Joseph Andrews By Henry Fielding Book II: Chapters 16-17

CHAPTER XVI.

A very curious adventure, in which Mr Adams gave a much greater instance of the honest simplicity of his heart, than of his experience in the ways of this world.

Our travellers had walked about two miles from that inn, which they had more reason to have mistaken for a castle than Don Quixote ever had any of those in which he sojourned, seeing they had met with such difficulty in escaping out of its walls, when they came to a parish, and beheld a sign of invitation hanging out. A gentleman sat smoaking a pipe at the door, of whom Adams inquired the road, and received so courteous and obliging an answer, accompanied with so smiling a countenance, that the good parson, whose heart was naturally disposed to love and affection, began to ask several other questions; particularly the name of the parish, and who was the owner of a large house whose front they then had in prospect. The gentleman answered as obligingly as before; and as to the house, acquainted him it was his own. He then proceeded in the following manner: "Sir, I presume by your habit you are a clergyman; and as you are travelling on foot I suppose a glass of good beer will not be disagreeable to you; and I can recommend my landlord's within as some of the best in all this country. What say you, will you halt a little and let us take a pipe together? there is no better tobacco in the kingdom." This proposal was not displeasing to Adams, who had allayed his thirst that day with no better liquor than what Mrs Trulliber's cellar had produced; and which was indeed little superior, either in richness or flavour, to that which distilled from those grains her generous husband bestowed on his hogs. Having, therefore, abundantly thanked the gentleman for his kind invitation, and bid Joseph and Fanny follow him, he entered the alehouse, where a large loaf and cheese and a pitcher of beer, which truly answered the character given of it, being set before them, the three travellers fell to eating, with appetites infinitely more voracious than are to be found at the most exquisite eating-houses in the parish of St. James's.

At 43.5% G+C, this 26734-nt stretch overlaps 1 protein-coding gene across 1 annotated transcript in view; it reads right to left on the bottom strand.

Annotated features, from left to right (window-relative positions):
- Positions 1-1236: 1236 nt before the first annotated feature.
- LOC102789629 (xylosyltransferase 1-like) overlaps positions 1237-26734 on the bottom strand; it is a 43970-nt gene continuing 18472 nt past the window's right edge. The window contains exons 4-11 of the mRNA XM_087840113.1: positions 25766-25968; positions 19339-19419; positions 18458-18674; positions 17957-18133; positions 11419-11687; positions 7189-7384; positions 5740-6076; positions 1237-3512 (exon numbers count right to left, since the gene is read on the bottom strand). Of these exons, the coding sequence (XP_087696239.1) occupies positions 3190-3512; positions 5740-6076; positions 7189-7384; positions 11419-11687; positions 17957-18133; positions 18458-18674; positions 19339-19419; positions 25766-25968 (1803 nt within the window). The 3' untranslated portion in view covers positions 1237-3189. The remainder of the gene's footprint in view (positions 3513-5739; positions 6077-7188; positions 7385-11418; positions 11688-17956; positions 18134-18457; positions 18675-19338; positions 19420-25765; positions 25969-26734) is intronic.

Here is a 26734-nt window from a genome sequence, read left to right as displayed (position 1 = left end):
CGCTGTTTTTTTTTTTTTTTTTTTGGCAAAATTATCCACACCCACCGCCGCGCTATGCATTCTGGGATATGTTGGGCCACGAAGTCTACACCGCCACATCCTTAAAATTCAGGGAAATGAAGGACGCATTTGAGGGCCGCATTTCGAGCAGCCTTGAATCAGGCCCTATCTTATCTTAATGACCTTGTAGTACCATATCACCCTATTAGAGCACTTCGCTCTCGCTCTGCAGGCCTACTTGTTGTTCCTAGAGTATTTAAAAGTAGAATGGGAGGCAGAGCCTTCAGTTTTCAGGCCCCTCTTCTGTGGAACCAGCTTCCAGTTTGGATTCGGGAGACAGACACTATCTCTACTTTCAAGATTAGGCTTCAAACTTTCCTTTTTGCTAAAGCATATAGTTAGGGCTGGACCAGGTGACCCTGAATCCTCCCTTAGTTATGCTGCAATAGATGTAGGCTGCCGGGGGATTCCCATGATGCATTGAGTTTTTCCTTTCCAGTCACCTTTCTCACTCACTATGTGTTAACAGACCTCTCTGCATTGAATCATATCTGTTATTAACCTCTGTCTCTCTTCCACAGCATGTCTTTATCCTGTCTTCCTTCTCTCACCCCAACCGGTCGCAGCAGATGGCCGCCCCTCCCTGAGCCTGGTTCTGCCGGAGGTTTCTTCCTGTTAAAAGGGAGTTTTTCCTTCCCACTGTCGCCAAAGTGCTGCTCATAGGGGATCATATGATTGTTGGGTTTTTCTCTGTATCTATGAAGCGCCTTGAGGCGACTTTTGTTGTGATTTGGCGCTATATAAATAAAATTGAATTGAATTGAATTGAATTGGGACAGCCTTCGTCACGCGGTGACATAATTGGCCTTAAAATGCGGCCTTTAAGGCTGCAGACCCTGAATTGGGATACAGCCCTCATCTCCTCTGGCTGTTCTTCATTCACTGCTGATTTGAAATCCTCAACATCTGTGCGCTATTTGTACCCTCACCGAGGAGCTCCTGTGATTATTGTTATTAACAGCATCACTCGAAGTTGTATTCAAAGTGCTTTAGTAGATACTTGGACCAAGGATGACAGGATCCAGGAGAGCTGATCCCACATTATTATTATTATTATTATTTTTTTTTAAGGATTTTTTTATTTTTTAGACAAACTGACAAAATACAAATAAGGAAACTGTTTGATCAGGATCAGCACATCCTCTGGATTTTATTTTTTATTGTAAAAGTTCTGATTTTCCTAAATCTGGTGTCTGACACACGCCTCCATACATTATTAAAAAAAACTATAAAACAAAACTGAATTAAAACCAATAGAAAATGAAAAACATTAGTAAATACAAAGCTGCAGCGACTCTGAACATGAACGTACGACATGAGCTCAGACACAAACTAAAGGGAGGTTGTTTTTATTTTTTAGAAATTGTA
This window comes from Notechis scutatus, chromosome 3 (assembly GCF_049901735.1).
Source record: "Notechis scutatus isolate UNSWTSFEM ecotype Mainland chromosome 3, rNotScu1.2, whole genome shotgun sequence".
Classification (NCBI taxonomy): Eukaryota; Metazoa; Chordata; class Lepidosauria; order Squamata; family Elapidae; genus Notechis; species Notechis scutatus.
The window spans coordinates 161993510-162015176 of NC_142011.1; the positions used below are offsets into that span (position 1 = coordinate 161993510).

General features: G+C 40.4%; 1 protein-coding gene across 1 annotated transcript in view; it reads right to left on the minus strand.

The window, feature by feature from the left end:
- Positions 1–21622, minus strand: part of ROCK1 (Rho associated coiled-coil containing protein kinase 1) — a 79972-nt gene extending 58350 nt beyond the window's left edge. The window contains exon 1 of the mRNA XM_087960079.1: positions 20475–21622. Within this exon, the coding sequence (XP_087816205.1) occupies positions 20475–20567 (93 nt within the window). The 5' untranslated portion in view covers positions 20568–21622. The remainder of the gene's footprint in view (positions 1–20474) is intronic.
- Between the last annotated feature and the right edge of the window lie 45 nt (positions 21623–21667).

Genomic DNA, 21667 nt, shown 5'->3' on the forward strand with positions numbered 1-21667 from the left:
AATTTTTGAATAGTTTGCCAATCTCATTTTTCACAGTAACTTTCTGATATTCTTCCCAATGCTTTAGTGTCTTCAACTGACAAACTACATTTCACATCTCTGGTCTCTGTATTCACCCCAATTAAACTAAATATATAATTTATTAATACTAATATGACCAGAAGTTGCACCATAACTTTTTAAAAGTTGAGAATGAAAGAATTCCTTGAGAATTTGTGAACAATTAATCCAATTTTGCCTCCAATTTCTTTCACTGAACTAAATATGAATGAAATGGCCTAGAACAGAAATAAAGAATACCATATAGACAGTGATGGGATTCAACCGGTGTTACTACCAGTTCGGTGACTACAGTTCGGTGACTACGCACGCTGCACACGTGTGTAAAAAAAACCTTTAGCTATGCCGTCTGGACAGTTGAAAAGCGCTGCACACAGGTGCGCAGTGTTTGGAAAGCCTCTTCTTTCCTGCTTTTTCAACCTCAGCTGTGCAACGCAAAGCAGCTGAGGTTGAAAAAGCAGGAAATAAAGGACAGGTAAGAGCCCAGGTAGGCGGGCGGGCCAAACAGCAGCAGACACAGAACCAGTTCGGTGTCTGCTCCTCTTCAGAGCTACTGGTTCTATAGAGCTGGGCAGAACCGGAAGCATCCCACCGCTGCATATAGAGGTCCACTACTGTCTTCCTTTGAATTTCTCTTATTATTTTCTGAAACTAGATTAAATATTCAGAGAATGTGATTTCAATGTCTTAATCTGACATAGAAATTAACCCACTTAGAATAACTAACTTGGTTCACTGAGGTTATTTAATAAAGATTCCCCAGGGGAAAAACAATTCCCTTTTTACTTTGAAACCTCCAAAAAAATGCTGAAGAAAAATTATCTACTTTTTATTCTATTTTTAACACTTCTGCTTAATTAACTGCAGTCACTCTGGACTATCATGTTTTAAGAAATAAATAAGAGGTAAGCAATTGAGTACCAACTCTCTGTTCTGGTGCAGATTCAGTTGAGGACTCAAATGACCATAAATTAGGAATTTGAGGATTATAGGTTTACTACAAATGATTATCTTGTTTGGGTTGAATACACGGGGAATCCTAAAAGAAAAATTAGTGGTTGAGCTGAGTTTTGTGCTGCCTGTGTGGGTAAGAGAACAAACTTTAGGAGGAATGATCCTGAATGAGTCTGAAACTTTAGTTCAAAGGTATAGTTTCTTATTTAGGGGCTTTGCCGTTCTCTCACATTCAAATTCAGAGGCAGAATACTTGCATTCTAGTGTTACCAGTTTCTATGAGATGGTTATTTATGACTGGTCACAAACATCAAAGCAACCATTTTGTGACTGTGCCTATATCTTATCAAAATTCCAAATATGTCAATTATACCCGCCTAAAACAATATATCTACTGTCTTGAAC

The gentleman expressed great delight in the hearty and cheerful behaviour of Adams; and particularly in the familiarity with which he conversed with Joseph and Fanny, whom he often called his children; a term he explained to mean no more than his parishioners; saying, "He looked on all those whom God had intrusted to his care to stand to him in that relation." The gentleman, shaking him by the hand, highly applauded those sentiments. "They are, indeed," says he, "the true principles of a Christian divine; and I heartily wish they were universal; but, on the contrary, I am sorry to say the parson of our parish, instead of esteeming his poor parishioners as a part of his family, seems rather to consider them as not of the same species with himself. He seldom speaks to any, unless some few of the richest of us; nay, indeed, he will not move his hat to the others. I often laugh when I behold him on Sundays strutting along the churchyard like a turkey-cock through rows of his parishioners, who bow to him with as much submission, and are as unregarded, as a set of servile courtiers by the proudest prince in Christendom. But if such temporal pride is ridiculous, surely the spiritual is odious and detestable; if such a puffed — up empty human bladder, strutting in princely robes, justly moves one's derision, surely in the habit of a priest it must raise our scorn."